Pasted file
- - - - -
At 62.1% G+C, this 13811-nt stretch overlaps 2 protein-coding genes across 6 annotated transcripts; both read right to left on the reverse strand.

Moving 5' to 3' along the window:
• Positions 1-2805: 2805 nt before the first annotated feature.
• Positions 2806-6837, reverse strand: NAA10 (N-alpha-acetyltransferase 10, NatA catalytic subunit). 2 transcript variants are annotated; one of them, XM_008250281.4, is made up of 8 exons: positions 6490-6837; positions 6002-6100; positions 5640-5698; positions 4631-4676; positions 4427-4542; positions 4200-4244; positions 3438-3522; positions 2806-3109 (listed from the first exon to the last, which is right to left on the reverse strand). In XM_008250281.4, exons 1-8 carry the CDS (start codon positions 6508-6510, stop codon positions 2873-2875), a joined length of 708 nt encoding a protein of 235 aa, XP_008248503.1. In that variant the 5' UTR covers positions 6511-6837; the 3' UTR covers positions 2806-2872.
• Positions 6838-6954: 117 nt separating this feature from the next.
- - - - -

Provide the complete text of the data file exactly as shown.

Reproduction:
At 62.1% G+C, this 13811-nt stretch overlaps 2 protein-coding genes across 6 annotated transcripts; both read right to left on the reverse strand.

Moving 5' to 3' along the window:
• Positions 1-2805: 2805 nt before the first annotated feature.
• Positions 2806-6837, reverse strand: NAA10 (N-alpha-acetyltransferase 10, NatA catalytic subunit). 2 transcript variants are annotated; one of them, XM_008250281.4, is made up of 8 exons: positions 6490-6837; positions 6002-6100; positions 5640-5698; positions 4631-4676; positions 4427-4542; positions 4200-4244; positions 3438-3522; positions 2806-3109 (listed from the first exon to the last, which is right to left on the reverse strand). In XM_008250281.4, exons 1-8 carry the CDS (start codon positions 6508-6510, stop codon positions 2873-2875), a joined length of 708 nt encoding a protein of 235 aa, XP_008248503.1. In that variant the 5' UTR covers positions 6511-6837; the 3' UTR covers positions 2806-2872.
• Positions 6838-6954: 117 nt separating this feature from the next.